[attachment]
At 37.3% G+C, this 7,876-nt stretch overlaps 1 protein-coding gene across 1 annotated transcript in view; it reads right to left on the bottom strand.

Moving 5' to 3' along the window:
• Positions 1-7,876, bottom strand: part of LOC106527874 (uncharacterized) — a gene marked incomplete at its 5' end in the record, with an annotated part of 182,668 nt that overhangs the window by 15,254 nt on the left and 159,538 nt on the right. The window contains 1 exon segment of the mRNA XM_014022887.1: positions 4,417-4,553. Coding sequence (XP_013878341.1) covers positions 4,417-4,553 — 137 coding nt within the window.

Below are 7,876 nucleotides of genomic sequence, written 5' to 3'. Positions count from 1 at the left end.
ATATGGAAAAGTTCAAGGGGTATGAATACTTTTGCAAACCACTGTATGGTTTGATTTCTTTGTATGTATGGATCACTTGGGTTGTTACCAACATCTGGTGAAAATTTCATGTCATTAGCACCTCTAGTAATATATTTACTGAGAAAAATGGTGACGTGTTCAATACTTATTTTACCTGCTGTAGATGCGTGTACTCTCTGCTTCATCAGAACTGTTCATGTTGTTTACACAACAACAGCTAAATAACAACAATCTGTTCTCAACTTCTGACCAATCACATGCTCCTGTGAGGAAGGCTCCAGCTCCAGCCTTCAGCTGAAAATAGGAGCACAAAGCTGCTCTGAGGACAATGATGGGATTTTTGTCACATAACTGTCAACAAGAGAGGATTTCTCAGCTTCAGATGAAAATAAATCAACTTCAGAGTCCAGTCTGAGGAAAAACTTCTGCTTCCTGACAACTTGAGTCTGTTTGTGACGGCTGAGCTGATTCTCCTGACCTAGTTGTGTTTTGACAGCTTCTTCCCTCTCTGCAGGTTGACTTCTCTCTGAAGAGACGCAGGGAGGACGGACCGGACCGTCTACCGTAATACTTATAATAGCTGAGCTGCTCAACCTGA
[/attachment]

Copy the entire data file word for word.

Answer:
At 37.3% G+C, this 7,876-nt stretch overlaps 1 protein-coding gene across 1 annotated transcript in view; it reads right to left on the bottom strand.

Moving 5' to 3' along the window:
• Positions 1-7,876, bottom strand: part of LOC106527874 (uncharacterized) — a gene marked incomplete at its 5' end in the record, with an annotated part of 182,668 nt that overhangs the window by 15,254 nt on the left and 159,538 nt on the right. The window contains 1 exon segment of the mRNA XM_014022887.1: positions 4,417-4,553. Coding sequence (XP_013878341.1) covers positions 4,417-4,553 — 137 coding nt within the window.

Below are 7,876 nucleotides of genomic sequence, written 5' to 3'. Positions count from 1 at the left end.
ATATGGAAAAGTTCAAGGGGTATGAATACTTTTGCAAACCACTGTATGGTTTGATTTCTTTGTATGTATGGATCACTTGGGTTGTTACCAACATCTGGTGAAAATTTCATGTCATTAGCACCTCTAGTAATATATTTACTGAGAAAAATGGTGACGTGTTCAATACTTATTTTACCTGCTGTAGATGCGTGTACTCTCTGCTTCATCAGAACTGTTCATGTTGTTTACACAACAACAGCTAAATAACAACAATCTGTTCTCAACTTCTGACCAATCACATGCTCCTGTGAGGAAGGCTCCAGCTCCAGCCTTCAGCTGAAAATAGGAGCACAAAGCTGCTCTGAGGACAATGATGGGATTTTTGTCACATAACTGTCAACAAGAGAGGATTTCTCAGCTTCAGATGAAAATAAATCAACTTCAGAGTCCAGTCTGAGGAAAAACTTCTGCTTCCTGACAACTTGAGTCTGTTTGTGACGGCTGAGCTGATTCTCCTGACCTAGTTGTGTTTTGACAGCTTCTTCCCTCTCTGCAGGTTGACTTCTCTCTGAAGAGACGCAGGGAGGACGGACCGGACCGTCTACCGTAATACTTATAATAGCTGAGCTGCTCAACCTGA